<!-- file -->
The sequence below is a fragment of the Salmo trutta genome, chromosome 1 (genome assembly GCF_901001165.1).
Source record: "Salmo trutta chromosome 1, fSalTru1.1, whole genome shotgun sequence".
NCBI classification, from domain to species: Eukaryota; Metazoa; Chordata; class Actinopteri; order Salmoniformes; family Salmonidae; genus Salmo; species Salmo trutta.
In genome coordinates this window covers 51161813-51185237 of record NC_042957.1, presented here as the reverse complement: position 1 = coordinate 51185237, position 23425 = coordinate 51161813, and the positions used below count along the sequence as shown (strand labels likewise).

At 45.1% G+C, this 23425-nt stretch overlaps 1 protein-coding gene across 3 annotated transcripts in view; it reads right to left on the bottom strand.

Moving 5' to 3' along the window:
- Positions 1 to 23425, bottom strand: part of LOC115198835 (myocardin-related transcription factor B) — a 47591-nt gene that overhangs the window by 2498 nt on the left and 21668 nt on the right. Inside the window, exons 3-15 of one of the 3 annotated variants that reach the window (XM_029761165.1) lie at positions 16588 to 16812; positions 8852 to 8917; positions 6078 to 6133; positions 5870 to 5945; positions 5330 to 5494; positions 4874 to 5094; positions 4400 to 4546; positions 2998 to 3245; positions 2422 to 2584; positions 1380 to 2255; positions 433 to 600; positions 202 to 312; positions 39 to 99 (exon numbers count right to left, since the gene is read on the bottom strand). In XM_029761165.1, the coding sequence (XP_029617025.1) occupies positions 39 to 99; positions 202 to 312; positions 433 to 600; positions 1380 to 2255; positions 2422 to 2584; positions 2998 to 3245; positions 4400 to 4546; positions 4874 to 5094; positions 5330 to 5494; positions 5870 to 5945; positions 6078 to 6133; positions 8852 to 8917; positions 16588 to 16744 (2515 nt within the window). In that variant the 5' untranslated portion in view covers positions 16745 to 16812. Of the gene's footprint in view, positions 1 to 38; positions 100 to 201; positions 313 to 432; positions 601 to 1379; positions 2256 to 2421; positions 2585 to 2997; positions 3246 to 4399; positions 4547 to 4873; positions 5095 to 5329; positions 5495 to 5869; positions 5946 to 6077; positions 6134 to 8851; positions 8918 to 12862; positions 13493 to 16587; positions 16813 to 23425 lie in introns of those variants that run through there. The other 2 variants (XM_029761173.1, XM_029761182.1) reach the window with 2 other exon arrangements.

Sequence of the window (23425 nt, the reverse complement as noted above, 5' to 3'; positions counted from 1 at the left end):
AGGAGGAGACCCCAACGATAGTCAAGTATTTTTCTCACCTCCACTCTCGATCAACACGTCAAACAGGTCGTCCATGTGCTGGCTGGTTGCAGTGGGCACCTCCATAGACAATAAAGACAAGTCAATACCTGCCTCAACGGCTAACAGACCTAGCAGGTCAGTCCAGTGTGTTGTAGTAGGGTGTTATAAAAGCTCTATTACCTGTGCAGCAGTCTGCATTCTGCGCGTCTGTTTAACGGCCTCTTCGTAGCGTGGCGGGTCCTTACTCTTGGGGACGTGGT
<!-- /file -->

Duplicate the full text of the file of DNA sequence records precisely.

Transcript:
The sequence below is a fragment of the Salmo trutta genome, chromosome 1 (genome assembly GCF_901001165.1).
Source record: "Salmo trutta chromosome 1, fSalTru1.1, whole genome shotgun sequence".
NCBI classification, from domain to species: Eukaryota; Metazoa; Chordata; class Actinopteri; order Salmoniformes; family Salmonidae; genus Salmo; species Salmo trutta.
In genome coordinates this window covers 51161813-51185237 of record NC_042957.1, presented here as the reverse complement: position 1 = coordinate 51185237, position 23425 = coordinate 51161813, and the positions used below count along the sequence as shown (strand labels likewise).

At 45.1% G+C, this 23425-nt stretch overlaps 1 protein-coding gene across 3 annotated transcripts in view; it reads right to left on the bottom strand.

Moving 5' to 3' along the window:
- Positions 1 to 23425, bottom strand: part of LOC115198835 (myocardin-related transcription factor B) — a 47591-nt gene that overhangs the window by 2498 nt on the left and 21668 nt on the right. Inside the window, exons 3-15 of one of the 3 annotated variants that reach the window (XM_029761165.1) lie at positions 16588 to 16812; positions 8852 to 8917; positions 6078 to 6133; positions 5870 to 5945; positions 5330 to 5494; positions 4874 to 5094; positions 4400 to 4546; positions 2998 to 3245; positions 2422 to 2584; positions 1380 to 2255; positions 433 to 600; positions 202 to 312; positions 39 to 99 (exon numbers count right to left, since the gene is read on the bottom strand). In XM_029761165.1, the coding sequence (XP_029617025.1) occupies positions 39 to 99; positions 202 to 312; positions 433 to 600; positions 1380 to 2255; positions 2422 to 2584; positions 2998 to 3245; positions 4400 to 4546; positions 4874 to 5094; positions 5330 to 5494; positions 5870 to 5945; positions 6078 to 6133; positions 8852 to 8917; positions 16588 to 16744 (2515 nt within the window). In that variant the 5' untranslated portion in view covers positions 16745 to 16812. Of the gene's footprint in view, positions 1 to 38; positions 100 to 201; positions 313 to 432; positions 601 to 1379; positions 2256 to 2421; positions 2585 to 2997; positions 3246 to 4399; positions 4547 to 4873; positions 5095 to 5329; positions 5495 to 5869; positions 5946 to 6077; positions 6134 to 8851; positions 8918 to 12862; positions 13493 to 16587; positions 16813 to 23425 lie in introns of those variants that run through there. The other 2 variants (XM_029761173.1, XM_029761182.1) reach the window with 2 other exon arrangements.

Sequence of the window (23425 nt, the reverse complement as noted above, 5' to 3'; positions counted from 1 at the left end):
AGGAGGAGACCCCAACGATAGTCAAGTATTTTTCTCACCTCCACTCTCGATCAACACGTCAAACAGGTCGTCCATGTGCTGGCTGGTTGCAGTGGGCACCTCCATAGACAATAAAGACAAGTCAATACCTGCCTCAACGGCTAACAGACCTAGCAGGTCAGTCCAGTGTGTTGTAGTAGGGTGTTATAAAAGCTCTATTACCTGTGCAGCAGTCTGCATTCTGCGCGTCTGTTTAACGGCCTCTTCGTAGCGTGGCGGGTCCTTACTCTTGGGGACGTGGT